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Prolonged Zika Virus Viremia During Pregnancy - NEJM

4 posts in this topic

Anna Suy, M.D., Ph.D.
Hospital Vall d’Hebron, Barcelona, Spain 

Elena Sulleiro, M.D.
Carlota Rodó, M.D.
Universitat Autònoma de Barcelona, Barcelona, Spain

Élida Vázquez, M.D.
Cristina Bocanegra, M.D.
Israel Molina, M.D., Ph.D.
Juliana Esperalba, M.D.
Hospital Vall d’Hebron, Barcelona, Spain

María P. Sánchez-Seco, M.D., Ph.D.
Centro Nacional de Microbiología, Madrid, Spain

Hector Boix, M.D.
Tomás Pumarola, M.D., Ph.D.
Elena Carreras, M.D., Ph.D.
Hospital Vall d’Hebron, Barcelona, Spain

Disclosure forms provided by the authors are available with the full text of this letter at

Drs. Suy, Sulleiro, and Rodó contributed equally to this letter.

This letter was published on December 7, 2016, at

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To the Editor:

We describe a case of Zika virus (ZIKV) infection during pregnancy in a Colombian woman. She was infected in December 2015 while she was visiting her home country. At 9 weeks’ gestation, she had a self-limited maculopapular, nonconfluent rash for 3 days that affected her trunk, arms, and legs; she had no fever or other concurrent symptoms. She was screened for ZIKV and other flaviviruses.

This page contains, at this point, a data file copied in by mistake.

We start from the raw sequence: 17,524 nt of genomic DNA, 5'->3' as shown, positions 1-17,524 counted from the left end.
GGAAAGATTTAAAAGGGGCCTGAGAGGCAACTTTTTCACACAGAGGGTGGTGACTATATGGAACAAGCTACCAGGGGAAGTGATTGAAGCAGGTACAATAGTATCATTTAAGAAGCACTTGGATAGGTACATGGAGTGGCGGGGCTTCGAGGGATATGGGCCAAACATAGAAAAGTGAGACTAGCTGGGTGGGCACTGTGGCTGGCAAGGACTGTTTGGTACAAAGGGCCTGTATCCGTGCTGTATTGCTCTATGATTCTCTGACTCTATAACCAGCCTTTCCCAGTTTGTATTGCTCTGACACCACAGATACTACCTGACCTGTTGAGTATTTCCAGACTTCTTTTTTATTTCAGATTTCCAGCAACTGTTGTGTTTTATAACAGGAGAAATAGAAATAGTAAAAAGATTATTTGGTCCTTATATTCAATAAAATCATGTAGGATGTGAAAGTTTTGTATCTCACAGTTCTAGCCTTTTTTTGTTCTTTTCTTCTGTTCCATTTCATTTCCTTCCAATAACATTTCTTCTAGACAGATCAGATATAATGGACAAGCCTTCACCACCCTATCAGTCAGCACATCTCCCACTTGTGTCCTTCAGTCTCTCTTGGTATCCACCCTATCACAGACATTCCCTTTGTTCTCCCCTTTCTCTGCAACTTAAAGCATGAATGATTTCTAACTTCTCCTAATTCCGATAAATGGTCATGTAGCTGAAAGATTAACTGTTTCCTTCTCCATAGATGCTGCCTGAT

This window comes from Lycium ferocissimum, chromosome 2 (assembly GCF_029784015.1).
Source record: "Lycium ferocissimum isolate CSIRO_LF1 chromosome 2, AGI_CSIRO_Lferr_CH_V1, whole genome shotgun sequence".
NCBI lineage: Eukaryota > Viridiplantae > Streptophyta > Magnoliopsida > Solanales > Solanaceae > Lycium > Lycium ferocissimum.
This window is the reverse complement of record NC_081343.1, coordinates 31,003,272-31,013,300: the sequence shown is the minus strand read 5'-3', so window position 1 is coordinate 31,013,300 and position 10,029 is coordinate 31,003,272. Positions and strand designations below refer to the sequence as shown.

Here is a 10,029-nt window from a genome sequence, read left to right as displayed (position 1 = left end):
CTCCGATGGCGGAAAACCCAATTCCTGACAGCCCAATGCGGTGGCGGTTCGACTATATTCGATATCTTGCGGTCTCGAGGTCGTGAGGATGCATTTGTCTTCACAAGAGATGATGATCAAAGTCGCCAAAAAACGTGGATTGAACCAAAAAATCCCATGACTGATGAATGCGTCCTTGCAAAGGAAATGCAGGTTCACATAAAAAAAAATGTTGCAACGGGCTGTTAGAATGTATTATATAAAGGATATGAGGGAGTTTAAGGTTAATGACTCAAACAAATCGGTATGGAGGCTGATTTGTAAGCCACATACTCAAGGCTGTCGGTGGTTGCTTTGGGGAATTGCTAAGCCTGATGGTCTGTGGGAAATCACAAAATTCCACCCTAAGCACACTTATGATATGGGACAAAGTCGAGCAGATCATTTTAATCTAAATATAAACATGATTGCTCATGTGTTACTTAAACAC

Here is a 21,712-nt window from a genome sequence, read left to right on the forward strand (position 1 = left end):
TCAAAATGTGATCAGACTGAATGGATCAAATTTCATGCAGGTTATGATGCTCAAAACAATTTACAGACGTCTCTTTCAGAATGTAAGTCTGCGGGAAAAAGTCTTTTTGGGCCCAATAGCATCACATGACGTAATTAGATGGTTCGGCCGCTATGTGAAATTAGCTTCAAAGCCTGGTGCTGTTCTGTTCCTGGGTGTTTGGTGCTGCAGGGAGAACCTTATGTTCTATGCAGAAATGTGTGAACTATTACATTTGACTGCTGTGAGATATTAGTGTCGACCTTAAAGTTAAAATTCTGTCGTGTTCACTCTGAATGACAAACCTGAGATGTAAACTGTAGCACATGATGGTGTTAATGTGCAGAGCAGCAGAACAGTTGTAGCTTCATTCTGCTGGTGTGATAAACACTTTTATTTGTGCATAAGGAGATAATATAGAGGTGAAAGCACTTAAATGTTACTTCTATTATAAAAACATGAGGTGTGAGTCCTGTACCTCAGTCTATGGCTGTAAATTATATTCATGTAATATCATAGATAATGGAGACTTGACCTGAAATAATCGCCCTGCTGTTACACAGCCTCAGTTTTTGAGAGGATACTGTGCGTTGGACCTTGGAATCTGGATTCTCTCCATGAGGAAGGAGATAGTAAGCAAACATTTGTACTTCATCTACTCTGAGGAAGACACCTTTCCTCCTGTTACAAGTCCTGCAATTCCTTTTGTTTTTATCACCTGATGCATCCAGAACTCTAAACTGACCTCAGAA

A reverse-transcriptase–polymerase-chain-reaction (RT-PCR) assay (RealStar Zika Virus RT-PCR Kit 1.0, Altona Diagnostics) of a serum sample was positive for ZIKV, and testing remained positive for 89 days (or 107 days after the onset of symptoms, until 29 weeks’ gestation), in six consecutive blood samples. Testing for ZIKV in the urine, vagina, and endocervix was negative. No fetal brain abnormalities were observed on scans obtained at 12 and 15 weeks’ gestation. Neurosonography performed at 20, 24, and 29 weeks’ gestation revealed bilateral mild ventriculomegaly and a shortened corpus callosum. The posterior fossa was normal. The brain parenchyma had calcifications and severe atrophy. Similar findings were seen on magnetic resonance imaging (MRI). No other anomalies were found in the fetus or the placenta. An RT-PCR assay of the amniotic fluid was positive for ZIKV, and screening was negative for dengue virus, chikungunya virus, cytomegalovirus, varicella–zoster virus, parvovirus B19, Toxoplasma gondii, and sexually transmitted infectious agents (Chlamydia trachomatis, Neisseria gonorrhoeae, Mycoplasma hominis, Ureaplasma parvum, M. genitalium, U. urealiticum, and Trichomonas vaginalis). The ZIKV viral load in the amniotic fluid was higher than that in the maternal serum (cycle threshold values, 28 vs. 35; RT-PCR cycle threshold values were used as an indirect marker of viral load). Results of targeted genetic testing of the amniotic fluid by means of microarray-based comparative genomic hybridization (SurePrint G3 Unrestricted CGH ISCA v2 Microarray Kit, 8x60K, Agilent Technologies) were normal.